edward j rathke’s novel Twilight of the Wolves opens with a boy digging graves. He is alone. Everyone he knows is dead, consumed by a war that will engulf cities, peoples, a continent. It has already consumed his heart. Or so it appears:
By the first nightfall, he no longer cried. By morning his lips no longer moved. By moonlight he no longer stopped. A constant pace, digging and digging and lifting and dropping and burying. Burying. Burying.
rathke excels in creating atmosphere. The opening chapter sucks the reader down into the novel’s grim themes of decay and despair. In particular, rathke’s later portrait of the doomed city of Luca is loving and unflinching, capturing the purposeful chaos and human contradictions of a populous city. The city teems with both glory and filth, and rathke carries the reader from the heights of culture and beauty to the depths of plague and war.
The city is “Structureless, a congested architecture of slums and complexes and hovels stacked upon one another, built inside each other, handshaking styles, exchanging tenants. The city was alive with a heart bigger than its body, an intricate anatomy dictated by its five great arteries and veins bringing new atoms and molecules to melt into the chaotic system of constantly cycling humanity.”
The novel is ambitious on every level, from language to structure. rathke works in a more poetic mode than is often found in fantasy literature, playing with phrasing and language to capture experience. He has a penchant for the dramatic, shifting from the molecular to the galactic in only a few lines. The Deathwalker “This one” describes a song as “Soft and deep as if from the Ocean. It does not rush or stampede but drifts through the wood and the body sets to tingle, its atoms vibrating with the deep resonance, as deep as the Grey one must navigate to usher the living to the shore. This vast world within the tree so alive and unknown.”
In this ambition, the novel has a tendency to feel unrestrained in these elements of language and structure. The diction can feel inconsistent, and the climax of the novel makes odd temporal and structural choices that undermine the long slow build that have come before. Careful pruning could have still maintained the book’s ambition and scope, but there is still much to be admired here.
The novel most closely follows three characters who are gradually brought together through Part One of the novel: a cursed outcast, a beautiful orphan, and a spirit-like Deathwalker who ferries the dead to the afterlife, or at least that is what he’s supposed to be doing. Each longs for transformation, placing their respective hopes in myth, whispers, and the strength of their own desires.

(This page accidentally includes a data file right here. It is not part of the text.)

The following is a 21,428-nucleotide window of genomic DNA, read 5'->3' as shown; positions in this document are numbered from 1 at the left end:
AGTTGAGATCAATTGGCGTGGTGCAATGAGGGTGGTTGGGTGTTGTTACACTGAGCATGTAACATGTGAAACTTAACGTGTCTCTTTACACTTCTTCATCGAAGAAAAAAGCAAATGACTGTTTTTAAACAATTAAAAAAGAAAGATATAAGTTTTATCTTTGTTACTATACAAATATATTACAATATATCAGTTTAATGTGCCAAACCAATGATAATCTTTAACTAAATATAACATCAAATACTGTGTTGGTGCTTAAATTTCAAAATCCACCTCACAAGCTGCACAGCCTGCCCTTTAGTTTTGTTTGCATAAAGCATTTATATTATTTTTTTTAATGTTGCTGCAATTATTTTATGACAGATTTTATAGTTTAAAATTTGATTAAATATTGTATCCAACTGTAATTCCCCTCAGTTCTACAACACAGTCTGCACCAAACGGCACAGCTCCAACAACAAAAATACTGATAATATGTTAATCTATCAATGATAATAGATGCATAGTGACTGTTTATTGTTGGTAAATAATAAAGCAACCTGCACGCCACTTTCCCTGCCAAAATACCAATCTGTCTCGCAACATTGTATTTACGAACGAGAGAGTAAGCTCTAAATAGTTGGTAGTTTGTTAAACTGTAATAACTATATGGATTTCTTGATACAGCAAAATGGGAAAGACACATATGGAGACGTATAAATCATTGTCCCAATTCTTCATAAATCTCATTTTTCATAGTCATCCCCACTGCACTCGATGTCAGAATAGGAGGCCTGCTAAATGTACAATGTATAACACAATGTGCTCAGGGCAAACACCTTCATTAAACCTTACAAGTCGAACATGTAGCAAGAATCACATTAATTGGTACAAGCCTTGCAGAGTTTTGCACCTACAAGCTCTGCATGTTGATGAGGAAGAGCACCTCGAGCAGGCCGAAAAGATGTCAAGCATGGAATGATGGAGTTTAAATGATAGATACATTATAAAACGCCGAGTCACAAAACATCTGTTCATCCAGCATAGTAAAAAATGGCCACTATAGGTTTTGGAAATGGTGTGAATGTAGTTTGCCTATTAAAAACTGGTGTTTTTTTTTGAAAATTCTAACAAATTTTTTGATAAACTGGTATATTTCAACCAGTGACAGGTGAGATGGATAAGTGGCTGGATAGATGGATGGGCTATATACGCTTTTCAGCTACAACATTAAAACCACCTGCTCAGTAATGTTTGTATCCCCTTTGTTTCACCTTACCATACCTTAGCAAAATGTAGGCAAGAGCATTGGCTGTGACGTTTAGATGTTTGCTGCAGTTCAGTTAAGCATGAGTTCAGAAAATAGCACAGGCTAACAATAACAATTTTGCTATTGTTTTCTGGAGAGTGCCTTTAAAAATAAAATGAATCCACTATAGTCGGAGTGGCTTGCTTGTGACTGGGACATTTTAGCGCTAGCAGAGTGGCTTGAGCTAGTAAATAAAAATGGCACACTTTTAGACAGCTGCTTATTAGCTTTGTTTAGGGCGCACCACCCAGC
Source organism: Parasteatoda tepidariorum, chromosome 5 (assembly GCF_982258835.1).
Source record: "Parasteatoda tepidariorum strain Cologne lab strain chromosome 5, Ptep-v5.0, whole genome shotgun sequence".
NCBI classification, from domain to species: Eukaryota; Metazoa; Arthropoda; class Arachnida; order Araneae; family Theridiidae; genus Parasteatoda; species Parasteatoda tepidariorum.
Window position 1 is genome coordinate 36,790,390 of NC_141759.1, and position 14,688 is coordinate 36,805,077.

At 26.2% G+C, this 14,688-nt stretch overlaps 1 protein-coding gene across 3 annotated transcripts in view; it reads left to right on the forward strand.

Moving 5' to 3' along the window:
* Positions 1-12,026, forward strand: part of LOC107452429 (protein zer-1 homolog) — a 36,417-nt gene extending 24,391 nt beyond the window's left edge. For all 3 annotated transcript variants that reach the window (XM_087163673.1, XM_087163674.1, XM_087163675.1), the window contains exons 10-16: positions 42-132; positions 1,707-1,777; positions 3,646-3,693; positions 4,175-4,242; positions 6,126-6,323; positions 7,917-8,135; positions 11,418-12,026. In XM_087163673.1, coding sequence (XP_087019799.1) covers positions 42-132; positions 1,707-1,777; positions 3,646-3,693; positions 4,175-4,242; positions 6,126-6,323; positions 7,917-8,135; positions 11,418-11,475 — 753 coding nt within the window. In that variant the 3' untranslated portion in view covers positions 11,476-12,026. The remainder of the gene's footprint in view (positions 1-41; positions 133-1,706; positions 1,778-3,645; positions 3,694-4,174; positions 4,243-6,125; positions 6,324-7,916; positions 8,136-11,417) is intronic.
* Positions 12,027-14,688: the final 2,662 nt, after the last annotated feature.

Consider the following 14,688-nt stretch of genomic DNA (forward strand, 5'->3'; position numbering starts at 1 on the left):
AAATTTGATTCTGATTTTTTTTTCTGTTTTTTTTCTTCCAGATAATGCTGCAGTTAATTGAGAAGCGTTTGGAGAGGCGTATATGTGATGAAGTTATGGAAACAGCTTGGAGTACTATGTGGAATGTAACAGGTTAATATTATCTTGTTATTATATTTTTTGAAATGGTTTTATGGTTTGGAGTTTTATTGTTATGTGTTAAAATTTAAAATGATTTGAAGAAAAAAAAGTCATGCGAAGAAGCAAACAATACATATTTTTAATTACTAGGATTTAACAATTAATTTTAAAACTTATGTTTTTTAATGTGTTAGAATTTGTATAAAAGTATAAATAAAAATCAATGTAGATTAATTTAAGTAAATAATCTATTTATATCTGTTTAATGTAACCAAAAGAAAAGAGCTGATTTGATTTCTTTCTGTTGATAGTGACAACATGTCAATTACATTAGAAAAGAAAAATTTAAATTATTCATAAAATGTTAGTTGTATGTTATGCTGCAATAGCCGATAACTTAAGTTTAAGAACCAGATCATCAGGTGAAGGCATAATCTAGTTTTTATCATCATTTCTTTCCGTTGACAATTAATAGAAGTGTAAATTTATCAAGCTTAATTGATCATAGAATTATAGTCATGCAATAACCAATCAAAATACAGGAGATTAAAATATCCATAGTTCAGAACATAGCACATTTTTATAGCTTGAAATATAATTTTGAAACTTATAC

The expectation is that this epic fantasy will focus on these characters’ quests and how they will ultimately shape the world, whether for salvation or destruction. However, the narrative constantly expands and contracts, making it difficult to track the central line of the story and its important lore, characters, and information. While this effect can be disorienting, it adds to the novel’s charm, mirroring the bustling, shifting life of the city, where at any given time a single individual’s story is insignificant or deathly important, depending on the angle of observation. For a reader steeped in traditional, more linear fantasy novels with clear hierarchies of character and storyline, the experience may be uncomfortable and confusing. But once the reader falls into the rhythm of expansion and contraction, the beating of the heart, the effect is a strange kind of wonderful.
It’s the strangeness of Twilight of the Wolves that is rathke’s greatest success. He offers a challenging fantasy novel steeped in cerebral poetics. This novel values the settings and cultures and lives that would be swept over in the more traditional epic fantasy style. The heroes of this story shape their own world, not the world at large. Boiled down to its essentials, the story is small. Boiled down to its essentials, the story is enormous. Like the city of Luca, this novel’s heart is bigger than its body.
Twilight of the the Wolves, by edward j rathke. Perfect Edge Books. 292 pages. $18.95, paper.
Kelsie Hahn holds an MFA in fiction from New Mexico State University. Her work has appeared or is forthcoming in Barrelhouse, Caketrain, NANO Fiction, The Southeast Review, and others. Her fiction chapbook Responsibility is forthcoming from Eastern Point Press. She lives in Houston, Texas, with her husband, Stephen Cleboski.